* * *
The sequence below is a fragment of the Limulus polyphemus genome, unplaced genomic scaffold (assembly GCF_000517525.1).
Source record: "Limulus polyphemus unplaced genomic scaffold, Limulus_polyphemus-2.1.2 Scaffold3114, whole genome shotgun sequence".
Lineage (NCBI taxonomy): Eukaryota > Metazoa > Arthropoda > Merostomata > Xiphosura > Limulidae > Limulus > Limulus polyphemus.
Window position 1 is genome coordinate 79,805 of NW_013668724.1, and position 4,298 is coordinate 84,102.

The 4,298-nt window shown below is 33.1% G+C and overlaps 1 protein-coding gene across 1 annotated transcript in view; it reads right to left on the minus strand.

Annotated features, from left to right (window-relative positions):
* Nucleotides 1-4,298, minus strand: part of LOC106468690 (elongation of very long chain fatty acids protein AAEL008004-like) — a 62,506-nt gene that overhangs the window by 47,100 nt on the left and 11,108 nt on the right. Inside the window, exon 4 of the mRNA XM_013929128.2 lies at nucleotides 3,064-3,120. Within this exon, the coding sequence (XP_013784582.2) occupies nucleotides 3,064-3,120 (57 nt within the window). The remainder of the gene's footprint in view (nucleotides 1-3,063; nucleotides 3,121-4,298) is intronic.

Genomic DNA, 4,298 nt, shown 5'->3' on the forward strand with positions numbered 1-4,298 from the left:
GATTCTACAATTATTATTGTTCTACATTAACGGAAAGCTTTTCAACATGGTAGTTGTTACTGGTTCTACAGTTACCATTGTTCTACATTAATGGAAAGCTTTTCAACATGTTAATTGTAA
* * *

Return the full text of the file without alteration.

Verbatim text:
The sequence below is a fragment of the Limulus polyphemus genome, unplaced genomic scaffold (assembly GCF_000517525.1).
Source record: "Limulus polyphemus unplaced genomic scaffold, Limulus_polyphemus-2.1.2 Scaffold3114, whole genome shotgun sequence".
Lineage (NCBI taxonomy): Eukaryota > Metazoa > Arthropoda > Merostomata > Xiphosura > Limulidae > Limulus > Limulus polyphemus.
Window position 1 is genome coordinate 79,805 of NW_013668724.1, and position 4,298 is coordinate 84,102.

The 4,298-nt window shown below is 33.1% G+C and overlaps 1 protein-coding gene across 1 annotated transcript in view; it reads right to left on the minus strand.

Annotated features, from left to right (window-relative positions):
* Nucleotides 1-4,298, minus strand: part of LOC106468690 (elongation of very long chain fatty acids protein AAEL008004-like) — a 62,506-nt gene that overhangs the window by 47,100 nt on the left and 11,108 nt on the right. Inside the window, exon 4 of the mRNA XM_013929128.2 lies at nucleotides 3,064-3,120. Within this exon, the coding sequence (XP_013784582.2) occupies nucleotides 3,064-3,120 (57 nt within the window). The remainder of the gene's footprint in view (nucleotides 1-3,063; nucleotides 3,121-4,298) is intronic.

Genomic DNA, 4,298 nt, shown 5'->3' on the forward strand with positions numbered 1-4,298 from the left:
GATTCTACAATTATTATTGTTCTACATTAACGGAAAGCTTTTCAACATGGTAGTTGTTACTGGTTCTACAGTTACCATTGTTCTACATTAATGGAAAGCTTTTCAACATGTTAATTGTAA